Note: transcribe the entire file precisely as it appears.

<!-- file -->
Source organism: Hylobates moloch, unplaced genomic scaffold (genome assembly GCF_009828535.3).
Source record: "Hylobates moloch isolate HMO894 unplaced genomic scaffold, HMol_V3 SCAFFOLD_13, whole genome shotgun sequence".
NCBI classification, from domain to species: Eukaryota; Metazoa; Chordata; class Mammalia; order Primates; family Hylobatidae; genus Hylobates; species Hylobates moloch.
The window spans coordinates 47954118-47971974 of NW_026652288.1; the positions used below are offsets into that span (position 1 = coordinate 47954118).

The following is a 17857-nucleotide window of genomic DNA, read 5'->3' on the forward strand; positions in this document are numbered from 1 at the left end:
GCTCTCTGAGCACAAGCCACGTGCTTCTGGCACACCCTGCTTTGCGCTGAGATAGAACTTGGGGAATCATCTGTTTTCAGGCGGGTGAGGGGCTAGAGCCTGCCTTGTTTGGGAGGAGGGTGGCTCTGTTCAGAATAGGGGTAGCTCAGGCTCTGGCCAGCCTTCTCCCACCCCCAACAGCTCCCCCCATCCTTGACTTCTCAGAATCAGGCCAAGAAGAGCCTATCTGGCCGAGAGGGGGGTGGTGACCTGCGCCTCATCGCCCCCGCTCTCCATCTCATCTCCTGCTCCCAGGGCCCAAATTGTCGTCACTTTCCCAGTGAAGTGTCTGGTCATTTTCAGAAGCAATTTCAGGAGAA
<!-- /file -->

Source organism: Hylobates moloch, unplaced genomic scaffold (genome assembly GCF_009828535.3).
Source record: "Hylobates moloch isolate HMO894 unplaced genomic scaffold, HMol_V3 SCAFFOLD_13, whole genome shotgun sequence".
NCBI classification, from domain to species: Eukaryota; Metazoa; Chordata; class Mammalia; order Primates; family Hylobatidae; genus Hylobates; species Hylobates moloch.
The window spans coordinates 47954118-47971974 of NW_026652288.1; the positions used below are offsets into that span (position 1 = coordinate 47954118).

The following is a 17857-nucleotide window of genomic DNA, read 5'->3' on the forward strand; positions in this document are numbered from 1 at the left end:
GCTCTCTGAGCACAAGCCACGTGCTTCTGGCACACCCTGCTTTGCGCTGAGATAGAACTTGGGGAATCATCTGTTTTCAGGCGGGTGAGGGGCTAGAGCCTGCCTTGTTTGGGAGGAGGGTGGCTCTGTTCAGAATAGGGGTAGCTCAGGCTCTGGCCAGCCTTCTCCCACCCCCAACAGCTCCCCCCATCCTTGACTTCTCAGAATCAGGCCAAGAAGAGCCTATCTGGCCGAGAGGGGGGTGGTGACCTGCGCCTCATCGCCCCCGCTCTCCATCTCATCTCCTGCTCCCAGGGCCCAAATTGTCGTCACTTTCCCAGTGAAGTGTCTGGTCATTTTCAGAAGCAATTTCAGGAGAA